The reality is that there is some racism in most organizations in all societies. Which is bad. But there is also a majority of non racist people. Which is good. That the Economist would make such a statement as they did, without validation, shows but they are not exempt from the problem of racism. The way for us to overcome this problem is blocked by both our pride and the desire to reaffirm our existing positions. Yet we should avoid reducing the individuality of people due to a category of identity just so that we can make a self-serving argument.

This insight on the racist assumption of views of Muslims in the UK was not difficult for me to arrive at. It involved me sitting still and breathing deeper than normal. Not tough. That enabled me to drop the feeling of combat and look at everyone with compassion and respect. It made me realize we often have a phobia of feeling such love towards each other. Because some of us have a phobia of not being right all the time. Yet there is no escaping this issue in the field of identity politics. Because the universal value that invites us to respect everybody no matter their religion, race, creed, gender, orientation or politics, is that everyone has their own dignity regardless of any identity ascribed to them. 

We need to be alert to anti-semitism and racism everywhere. We can always improve – all of us. To do that we need to overcome our “lovephobia”. By which I mean we can chill out and move into a spirit of compassion to all, thereby forgiving mistaken opinions and combative approaches, so we can raise the discussion to something more powerful. So I look forward to more celebrations of the inter-religious solidarity that I know exists in Britain today. It’s something I love about the country.

So how might we celebrate that? Here is an idea… A video of Muslim and Jewish friends reading that Economist article together and wondering if they aren’t meant to campaign together against capitalist exploitation.

I’d enjoy posting that in the WhatsApp Group.

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Doctoral Study on Deep Adaptation to Climate Disruption

Posted by jembendell on March 22, 2018

Some of us are waking up to the climate tragedy we face. To the disruptions to our way of life that will be unfolding over the next decade or so. To the inevitable collapse of our social and economic systems.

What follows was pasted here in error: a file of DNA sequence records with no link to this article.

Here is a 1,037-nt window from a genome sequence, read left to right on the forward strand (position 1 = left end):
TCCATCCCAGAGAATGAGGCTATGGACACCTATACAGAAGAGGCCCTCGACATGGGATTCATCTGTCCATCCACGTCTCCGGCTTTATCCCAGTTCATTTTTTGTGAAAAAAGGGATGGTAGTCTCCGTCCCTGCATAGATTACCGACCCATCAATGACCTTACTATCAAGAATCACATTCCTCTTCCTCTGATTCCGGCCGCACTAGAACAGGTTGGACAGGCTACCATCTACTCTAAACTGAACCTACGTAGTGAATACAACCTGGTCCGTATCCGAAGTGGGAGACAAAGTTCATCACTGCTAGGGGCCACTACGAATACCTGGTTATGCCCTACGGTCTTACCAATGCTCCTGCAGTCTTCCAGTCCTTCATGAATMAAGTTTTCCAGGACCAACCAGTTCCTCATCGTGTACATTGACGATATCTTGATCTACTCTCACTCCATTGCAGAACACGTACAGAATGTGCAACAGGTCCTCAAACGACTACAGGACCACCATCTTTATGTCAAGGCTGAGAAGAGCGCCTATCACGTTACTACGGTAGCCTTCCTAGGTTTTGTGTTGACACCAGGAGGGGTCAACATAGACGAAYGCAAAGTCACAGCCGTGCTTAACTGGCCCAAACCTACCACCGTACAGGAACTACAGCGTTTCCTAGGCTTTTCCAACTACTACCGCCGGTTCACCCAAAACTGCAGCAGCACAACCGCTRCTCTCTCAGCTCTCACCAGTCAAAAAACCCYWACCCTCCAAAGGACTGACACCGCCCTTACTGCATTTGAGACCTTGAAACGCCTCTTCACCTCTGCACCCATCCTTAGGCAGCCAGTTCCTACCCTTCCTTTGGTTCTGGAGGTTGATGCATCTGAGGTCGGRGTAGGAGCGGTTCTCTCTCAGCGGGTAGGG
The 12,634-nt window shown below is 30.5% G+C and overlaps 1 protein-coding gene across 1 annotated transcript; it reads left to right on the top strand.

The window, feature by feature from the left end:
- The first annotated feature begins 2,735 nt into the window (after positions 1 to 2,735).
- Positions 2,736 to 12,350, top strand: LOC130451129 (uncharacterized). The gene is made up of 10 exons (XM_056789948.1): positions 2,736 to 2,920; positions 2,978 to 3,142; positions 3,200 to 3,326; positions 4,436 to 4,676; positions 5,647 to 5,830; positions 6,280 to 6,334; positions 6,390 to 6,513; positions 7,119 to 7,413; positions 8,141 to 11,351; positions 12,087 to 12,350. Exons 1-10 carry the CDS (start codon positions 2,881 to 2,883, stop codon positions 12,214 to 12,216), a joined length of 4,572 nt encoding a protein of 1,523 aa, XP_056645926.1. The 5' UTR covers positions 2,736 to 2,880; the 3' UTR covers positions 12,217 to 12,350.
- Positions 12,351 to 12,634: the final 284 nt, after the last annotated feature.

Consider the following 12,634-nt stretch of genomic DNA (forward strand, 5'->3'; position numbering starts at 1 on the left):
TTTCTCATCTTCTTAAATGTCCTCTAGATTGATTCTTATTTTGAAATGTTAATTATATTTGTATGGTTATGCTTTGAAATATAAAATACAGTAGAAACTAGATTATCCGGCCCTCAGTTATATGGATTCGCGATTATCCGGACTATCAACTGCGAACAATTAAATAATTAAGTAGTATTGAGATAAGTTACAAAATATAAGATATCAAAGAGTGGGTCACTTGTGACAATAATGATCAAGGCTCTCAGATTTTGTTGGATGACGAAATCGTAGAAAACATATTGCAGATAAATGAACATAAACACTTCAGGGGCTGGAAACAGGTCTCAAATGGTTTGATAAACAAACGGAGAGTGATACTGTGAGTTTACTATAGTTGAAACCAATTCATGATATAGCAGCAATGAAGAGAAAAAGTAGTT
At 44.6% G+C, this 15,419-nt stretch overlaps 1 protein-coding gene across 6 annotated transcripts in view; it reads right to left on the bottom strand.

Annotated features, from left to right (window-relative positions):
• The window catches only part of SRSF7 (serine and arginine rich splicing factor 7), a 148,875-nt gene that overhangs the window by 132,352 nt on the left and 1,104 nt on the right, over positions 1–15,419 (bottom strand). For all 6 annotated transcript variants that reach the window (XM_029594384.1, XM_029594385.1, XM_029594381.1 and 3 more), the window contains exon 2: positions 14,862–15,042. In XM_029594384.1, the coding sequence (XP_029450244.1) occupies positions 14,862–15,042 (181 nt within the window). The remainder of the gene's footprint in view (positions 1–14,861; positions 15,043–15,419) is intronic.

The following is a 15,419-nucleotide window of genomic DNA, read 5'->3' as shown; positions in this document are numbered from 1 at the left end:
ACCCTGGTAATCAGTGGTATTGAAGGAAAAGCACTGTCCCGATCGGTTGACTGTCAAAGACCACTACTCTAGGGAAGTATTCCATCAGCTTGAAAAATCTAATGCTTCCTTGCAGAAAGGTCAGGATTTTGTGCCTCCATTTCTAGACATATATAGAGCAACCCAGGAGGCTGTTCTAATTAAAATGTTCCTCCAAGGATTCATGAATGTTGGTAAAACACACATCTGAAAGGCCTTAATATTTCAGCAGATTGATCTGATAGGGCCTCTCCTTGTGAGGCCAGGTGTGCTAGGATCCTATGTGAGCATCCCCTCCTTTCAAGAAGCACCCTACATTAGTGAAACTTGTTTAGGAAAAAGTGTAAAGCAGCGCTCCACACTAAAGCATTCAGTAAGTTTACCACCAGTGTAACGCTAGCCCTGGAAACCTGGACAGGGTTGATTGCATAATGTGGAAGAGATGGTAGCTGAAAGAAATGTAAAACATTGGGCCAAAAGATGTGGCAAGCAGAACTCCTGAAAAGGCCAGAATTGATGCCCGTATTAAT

If this sounds too dark to you, please catch up on the latest climate science here.

There are so many ways to respond: some nihilist, some hedonist, some delusional, some loving, some ambitious. One way to respond includes attempts at combining our existing skills, knowledge and networks with the intention of growing into a different way of life.

In this situation we do not have time to waste on activities which are not, in some way, truly beautiful. For me there is something truly beautiful about research, which is now so often lost in institutional settings. That beauty is the transdisciplinary exploration of subjects, unlearning unhelpful assumptions, and making new sense of situations in ways that are meaningful to share. It is that kind of enquirer I seek to support and learn with.


I am inviting initial enquiries, before the end of April 2018, to research for a PhD on deep adaptation to climate change that would start on October 1st. Information what that topic involves is here. These will be interdiscipinary studies, that parrallel your engagement with this subject in your daily life over the coming 3 to 4 years. Therefore, appropriate methods will be either action research, cooperative inquiry or living theory (google these if they are new to you, before getting in touch).

The PhD research can be undertaken either in residence in Cumbria for 3 years full-time, or part-time over 4 years, via remote-working with visits to Cumbria. These PhDs are entirely self-funded, we do not have scholarships for this opportunity. Information on fees etc is here.

Information on me, your prospective supervisor, and how I am approaching this deep adaptation topic is here.

I am also accepting PhD applications for people working on currency innovation and alternative exchanges systems as methods for community-based resilience.

Do you meet the following criteria?

  • You have a Masters degree
  • You have a 2.1 or above at undegraduate level
  • You can self-fund your studies
  • You can either move to Cumbria or do this PhD remotely part time with a few visits to Cumbria each year
  • You can start on October 1st 2018
  • You know what Im talking about by having read information on the links above